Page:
Job searching

TechBoy22TechBoy22 Member Posts: 81 ■■□□□□□□□□
Currently, I am going for my A+ cert and after that it will either be Network + or CCNA. I want to be a network engineer. Basically my current job sucks and I would like to start some type of work in the field of my career. What type of places should I look into and what might these places pay for someone that has no experience? I live in NJ in a town that is 20 minutes from Manhatten, NY. Im guessing there is a lot out there but dont really know where to look. Is it smarter to just wait it out and look once I get my certification, or is it possible to survive and hopefully get the chance to learn with a new job? Any insight? I greatly appriciate it and so far I find this site helpful.
Michael
_______________________________________

Dreams are made up of small ideas with BIG pictures. Focus is the key that unlocks the door to success.

Comments

  • snokerpokersnokerpoker Member Posts: 661 ■■■■□□□□□□
    I would recommend getting A+ and possibly MS 70-270 to start with, then going after CCNA. Getting a job as Network engineer is extremely difficult with no experience. If you get your A+ and MCP certs, you can more than likely land an entry level helpdesk/desktop support or computer tech job and use that as a stepping stone. I think its best to land a job in IT then go after CCNA so that way by the time you have it, you've already been working in the field for 6 months, 1 year etc.... Network + would be a good idea again going back the entry level job thing, but if you are set on CCNA you might just want to save the money. I don't want to sound like i'm trying to tell you can't get a job as a network engineer, its just I know at every place I've worked at and espeically now, all the "network" guys have 15-20 years experience. Good luck!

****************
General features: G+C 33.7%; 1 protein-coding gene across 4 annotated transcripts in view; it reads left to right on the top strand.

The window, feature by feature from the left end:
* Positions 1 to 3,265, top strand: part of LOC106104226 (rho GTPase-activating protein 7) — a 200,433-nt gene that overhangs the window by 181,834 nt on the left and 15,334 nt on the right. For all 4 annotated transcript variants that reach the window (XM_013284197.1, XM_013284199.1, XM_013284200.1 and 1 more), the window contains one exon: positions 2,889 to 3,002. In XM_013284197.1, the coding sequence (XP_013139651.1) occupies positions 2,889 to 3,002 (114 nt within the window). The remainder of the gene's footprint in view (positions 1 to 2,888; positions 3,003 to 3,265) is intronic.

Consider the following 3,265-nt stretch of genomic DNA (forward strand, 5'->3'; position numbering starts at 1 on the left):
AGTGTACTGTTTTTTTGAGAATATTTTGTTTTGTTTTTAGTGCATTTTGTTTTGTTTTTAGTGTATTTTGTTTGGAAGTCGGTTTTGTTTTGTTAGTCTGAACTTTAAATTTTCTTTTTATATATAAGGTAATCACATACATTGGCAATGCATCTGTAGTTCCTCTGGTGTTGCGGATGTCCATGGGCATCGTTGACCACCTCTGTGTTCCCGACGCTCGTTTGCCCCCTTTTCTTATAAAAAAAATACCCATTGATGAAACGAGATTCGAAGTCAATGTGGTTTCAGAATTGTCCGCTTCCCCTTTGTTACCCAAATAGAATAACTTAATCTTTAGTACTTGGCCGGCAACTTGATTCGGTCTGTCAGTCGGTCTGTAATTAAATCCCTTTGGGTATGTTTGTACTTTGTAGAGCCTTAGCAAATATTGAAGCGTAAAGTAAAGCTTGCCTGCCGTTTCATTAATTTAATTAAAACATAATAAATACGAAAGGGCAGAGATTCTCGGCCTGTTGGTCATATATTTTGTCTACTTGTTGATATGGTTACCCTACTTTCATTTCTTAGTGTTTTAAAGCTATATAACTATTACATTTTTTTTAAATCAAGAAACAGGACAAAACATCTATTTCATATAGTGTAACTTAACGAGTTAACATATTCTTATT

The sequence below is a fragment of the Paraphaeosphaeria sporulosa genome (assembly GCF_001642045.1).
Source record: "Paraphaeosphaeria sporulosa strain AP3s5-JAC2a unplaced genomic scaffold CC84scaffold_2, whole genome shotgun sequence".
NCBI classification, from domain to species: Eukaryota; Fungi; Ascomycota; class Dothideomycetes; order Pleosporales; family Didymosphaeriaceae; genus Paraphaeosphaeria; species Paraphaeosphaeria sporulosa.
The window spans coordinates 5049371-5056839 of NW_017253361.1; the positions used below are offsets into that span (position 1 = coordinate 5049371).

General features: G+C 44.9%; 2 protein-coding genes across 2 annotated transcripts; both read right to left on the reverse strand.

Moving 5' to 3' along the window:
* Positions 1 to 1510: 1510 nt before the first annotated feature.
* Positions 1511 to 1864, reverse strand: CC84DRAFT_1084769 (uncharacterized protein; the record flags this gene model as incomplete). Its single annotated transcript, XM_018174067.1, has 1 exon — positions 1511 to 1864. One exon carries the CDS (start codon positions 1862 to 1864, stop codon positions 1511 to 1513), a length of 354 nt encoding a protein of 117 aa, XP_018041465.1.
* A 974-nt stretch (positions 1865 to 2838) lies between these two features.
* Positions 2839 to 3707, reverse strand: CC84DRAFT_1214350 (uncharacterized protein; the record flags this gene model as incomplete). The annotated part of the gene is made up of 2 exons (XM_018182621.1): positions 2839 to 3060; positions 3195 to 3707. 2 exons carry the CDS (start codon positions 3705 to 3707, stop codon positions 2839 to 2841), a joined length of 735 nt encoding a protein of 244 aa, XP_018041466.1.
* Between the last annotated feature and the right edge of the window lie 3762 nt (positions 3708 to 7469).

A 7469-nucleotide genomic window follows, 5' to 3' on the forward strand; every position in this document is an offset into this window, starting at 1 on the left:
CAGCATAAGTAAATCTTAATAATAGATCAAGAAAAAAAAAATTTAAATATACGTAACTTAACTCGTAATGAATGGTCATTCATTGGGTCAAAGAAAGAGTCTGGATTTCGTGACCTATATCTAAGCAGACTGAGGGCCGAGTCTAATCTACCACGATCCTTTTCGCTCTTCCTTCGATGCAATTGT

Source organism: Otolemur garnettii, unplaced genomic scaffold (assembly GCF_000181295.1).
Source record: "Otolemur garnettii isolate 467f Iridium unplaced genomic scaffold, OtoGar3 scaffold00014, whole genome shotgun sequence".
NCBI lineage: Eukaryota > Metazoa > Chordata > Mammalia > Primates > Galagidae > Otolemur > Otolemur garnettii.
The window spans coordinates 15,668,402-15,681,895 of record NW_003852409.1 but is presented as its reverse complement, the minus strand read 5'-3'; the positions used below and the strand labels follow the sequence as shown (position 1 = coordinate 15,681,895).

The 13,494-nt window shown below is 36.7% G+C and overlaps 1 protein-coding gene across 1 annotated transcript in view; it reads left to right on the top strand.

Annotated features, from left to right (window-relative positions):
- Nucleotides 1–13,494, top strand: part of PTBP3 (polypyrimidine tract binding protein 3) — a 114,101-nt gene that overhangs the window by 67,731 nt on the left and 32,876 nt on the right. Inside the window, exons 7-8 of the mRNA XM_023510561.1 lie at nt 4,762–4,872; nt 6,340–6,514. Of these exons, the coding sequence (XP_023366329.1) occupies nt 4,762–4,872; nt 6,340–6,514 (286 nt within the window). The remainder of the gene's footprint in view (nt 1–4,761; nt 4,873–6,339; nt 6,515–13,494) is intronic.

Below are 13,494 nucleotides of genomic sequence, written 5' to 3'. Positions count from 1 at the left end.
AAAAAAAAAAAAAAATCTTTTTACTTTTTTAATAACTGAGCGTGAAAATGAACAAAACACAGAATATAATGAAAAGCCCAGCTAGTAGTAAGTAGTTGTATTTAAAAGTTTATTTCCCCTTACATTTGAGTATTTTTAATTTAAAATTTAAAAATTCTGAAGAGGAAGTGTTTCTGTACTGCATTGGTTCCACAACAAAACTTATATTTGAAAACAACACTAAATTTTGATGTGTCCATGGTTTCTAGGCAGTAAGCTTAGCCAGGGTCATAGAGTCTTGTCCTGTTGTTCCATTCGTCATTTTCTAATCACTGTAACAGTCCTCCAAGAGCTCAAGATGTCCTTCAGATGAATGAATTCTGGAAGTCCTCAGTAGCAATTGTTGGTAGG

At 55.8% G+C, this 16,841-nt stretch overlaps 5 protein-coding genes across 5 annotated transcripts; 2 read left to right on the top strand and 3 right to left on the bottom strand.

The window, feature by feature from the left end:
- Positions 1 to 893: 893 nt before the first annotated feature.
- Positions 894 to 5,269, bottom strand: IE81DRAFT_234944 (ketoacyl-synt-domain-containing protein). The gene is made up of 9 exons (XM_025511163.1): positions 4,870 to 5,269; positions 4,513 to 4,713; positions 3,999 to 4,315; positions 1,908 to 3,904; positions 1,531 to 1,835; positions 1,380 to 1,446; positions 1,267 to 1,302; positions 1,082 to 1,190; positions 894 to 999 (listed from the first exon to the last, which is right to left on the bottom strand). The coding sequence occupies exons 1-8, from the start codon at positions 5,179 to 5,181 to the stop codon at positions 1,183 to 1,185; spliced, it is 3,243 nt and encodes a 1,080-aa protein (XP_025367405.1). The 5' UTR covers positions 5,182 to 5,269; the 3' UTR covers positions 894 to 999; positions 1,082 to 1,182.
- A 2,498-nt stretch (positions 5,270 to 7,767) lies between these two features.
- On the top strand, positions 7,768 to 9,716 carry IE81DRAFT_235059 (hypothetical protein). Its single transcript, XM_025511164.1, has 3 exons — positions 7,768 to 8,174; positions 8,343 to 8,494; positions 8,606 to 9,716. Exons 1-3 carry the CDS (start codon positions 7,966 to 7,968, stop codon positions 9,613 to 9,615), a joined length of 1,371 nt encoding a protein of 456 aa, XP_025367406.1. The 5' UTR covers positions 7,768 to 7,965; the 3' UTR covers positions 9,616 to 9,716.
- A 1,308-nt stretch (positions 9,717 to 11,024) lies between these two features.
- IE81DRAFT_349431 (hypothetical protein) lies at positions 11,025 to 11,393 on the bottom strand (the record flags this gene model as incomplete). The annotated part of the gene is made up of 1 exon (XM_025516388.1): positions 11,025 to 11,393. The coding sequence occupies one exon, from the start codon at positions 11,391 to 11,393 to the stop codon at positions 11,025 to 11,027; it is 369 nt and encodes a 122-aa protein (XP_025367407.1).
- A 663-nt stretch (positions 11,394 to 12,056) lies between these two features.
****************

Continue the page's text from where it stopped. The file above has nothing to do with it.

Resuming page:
• SlowhandSlowhand MCSE: Cloud Platform and Infrastructure / Core Infrastructure, MCSA: Windows Server 2003/2012/2016 Bay Area, CaliforniaMod Posts: 5,161 Mod
    Depending on your networking experience, Network+ might be a good next step. If you have plenty of experience working with routers, switches, cabling, etc., then the CCNA is a natural progression. The only way to know is to check out the exam objectives for each. If you're planning on going down the Microsoft route, the 70-270 will give you MCP status, but it might be a better choice to go for 70-620, the Vista exam, instead. This will give you a stand-alone certification, called MCTS: Windows Vista – Configuration, in addition to filling a necessary requirement for MCSA/MCSE, in addition to the newer certification on Windows Server 2008, called MCITP: Enterprise Administrator. The XP (70-270) exam applies only to the MCSA/MCSE path. If you're looking to round out your skills a little bit, in addition to Windows and network knowledge, I can also recommend a certification called Linux+, which will give you a foundation with Linux and Unix, giving you an edge over many Windows admins who often times aren't as familiar with those systems.